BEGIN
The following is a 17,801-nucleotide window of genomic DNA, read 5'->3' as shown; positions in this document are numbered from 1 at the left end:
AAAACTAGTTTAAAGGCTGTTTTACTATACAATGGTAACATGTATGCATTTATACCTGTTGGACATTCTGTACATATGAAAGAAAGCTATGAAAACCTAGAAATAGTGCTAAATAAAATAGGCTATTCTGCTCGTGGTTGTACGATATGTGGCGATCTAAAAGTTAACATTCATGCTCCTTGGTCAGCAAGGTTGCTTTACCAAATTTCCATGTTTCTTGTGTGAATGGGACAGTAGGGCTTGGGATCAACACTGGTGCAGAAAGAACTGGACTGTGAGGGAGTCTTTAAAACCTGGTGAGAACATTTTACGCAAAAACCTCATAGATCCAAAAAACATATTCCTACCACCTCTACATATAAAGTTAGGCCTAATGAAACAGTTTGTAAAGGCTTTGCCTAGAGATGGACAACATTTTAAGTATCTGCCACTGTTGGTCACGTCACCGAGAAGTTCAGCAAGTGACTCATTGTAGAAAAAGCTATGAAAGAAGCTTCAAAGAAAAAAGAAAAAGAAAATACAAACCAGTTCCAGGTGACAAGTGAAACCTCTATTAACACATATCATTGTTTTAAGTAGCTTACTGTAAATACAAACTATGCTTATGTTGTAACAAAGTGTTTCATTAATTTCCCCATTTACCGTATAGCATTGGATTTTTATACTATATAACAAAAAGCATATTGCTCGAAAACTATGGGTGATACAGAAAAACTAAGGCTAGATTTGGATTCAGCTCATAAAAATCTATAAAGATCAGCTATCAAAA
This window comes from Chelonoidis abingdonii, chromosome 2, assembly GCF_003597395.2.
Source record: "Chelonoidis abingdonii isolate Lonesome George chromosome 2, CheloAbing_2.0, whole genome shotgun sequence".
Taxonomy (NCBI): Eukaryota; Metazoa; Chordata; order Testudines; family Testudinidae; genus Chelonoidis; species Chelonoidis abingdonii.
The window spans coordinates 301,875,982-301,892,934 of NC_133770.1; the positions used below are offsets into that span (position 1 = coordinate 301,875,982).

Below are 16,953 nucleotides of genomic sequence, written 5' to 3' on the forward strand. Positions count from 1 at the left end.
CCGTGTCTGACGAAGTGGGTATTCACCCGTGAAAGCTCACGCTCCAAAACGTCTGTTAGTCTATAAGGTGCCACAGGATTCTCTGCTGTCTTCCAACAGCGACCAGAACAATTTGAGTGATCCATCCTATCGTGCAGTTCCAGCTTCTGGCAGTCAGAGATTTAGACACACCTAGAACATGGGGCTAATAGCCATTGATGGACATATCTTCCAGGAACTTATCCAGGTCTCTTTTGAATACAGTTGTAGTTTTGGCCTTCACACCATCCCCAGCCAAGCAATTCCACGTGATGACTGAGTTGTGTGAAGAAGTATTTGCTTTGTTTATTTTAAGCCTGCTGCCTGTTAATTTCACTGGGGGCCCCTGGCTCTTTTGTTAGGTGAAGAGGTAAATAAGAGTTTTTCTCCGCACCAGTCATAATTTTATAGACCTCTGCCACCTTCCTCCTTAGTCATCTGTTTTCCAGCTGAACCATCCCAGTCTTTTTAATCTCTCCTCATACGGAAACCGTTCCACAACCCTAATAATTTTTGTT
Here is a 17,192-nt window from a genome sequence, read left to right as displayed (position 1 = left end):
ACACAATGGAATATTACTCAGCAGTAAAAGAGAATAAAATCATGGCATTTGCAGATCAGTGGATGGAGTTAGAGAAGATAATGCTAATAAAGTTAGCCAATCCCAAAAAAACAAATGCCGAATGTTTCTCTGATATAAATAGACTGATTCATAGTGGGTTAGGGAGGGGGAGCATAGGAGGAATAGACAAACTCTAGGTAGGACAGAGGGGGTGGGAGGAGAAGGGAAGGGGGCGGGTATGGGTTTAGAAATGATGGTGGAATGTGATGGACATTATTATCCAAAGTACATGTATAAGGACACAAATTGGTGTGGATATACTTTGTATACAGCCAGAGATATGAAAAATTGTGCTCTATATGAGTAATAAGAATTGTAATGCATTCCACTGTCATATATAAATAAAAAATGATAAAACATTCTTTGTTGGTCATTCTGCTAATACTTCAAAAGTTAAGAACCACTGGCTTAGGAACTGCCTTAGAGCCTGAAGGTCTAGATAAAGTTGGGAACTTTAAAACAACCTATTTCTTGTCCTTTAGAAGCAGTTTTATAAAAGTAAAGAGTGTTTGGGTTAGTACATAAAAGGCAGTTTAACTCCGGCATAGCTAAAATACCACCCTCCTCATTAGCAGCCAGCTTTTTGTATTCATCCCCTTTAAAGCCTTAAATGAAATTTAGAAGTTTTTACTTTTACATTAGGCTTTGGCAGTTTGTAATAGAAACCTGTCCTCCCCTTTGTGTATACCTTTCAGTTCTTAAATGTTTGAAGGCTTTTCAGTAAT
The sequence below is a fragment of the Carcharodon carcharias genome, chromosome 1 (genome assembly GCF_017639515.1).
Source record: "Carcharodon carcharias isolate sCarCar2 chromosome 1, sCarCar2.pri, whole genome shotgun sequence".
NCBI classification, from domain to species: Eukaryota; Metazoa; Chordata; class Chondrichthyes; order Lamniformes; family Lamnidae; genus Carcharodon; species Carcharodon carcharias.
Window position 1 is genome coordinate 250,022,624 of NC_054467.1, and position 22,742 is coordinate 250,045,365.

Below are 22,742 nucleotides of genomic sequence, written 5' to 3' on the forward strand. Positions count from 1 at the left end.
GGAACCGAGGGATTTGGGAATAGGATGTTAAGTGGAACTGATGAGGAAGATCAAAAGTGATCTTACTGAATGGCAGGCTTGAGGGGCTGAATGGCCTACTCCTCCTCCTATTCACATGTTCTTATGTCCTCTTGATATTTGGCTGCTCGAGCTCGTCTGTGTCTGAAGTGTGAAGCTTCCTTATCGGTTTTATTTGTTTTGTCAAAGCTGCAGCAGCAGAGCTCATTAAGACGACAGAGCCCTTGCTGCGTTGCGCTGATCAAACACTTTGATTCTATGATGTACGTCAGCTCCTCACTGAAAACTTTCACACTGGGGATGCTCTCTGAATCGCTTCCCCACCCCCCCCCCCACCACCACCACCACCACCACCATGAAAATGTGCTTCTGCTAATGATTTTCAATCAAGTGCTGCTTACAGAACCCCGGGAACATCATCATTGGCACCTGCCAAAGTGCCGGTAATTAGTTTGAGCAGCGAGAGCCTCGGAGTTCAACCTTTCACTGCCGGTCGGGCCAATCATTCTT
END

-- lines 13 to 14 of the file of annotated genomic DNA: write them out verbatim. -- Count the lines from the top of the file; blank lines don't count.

NCBI classification, from domain to species: Eukaryota; Metazoa; Chordata; class Chondrichthyes; order Lamniformes; family Lamnidae; genus Carcharodon; species Carcharodon carcharias.
Window position 1 is genome coordinate 250,022,624 of NC_054467.1, and position 22,742 is coordinate 250,045,365.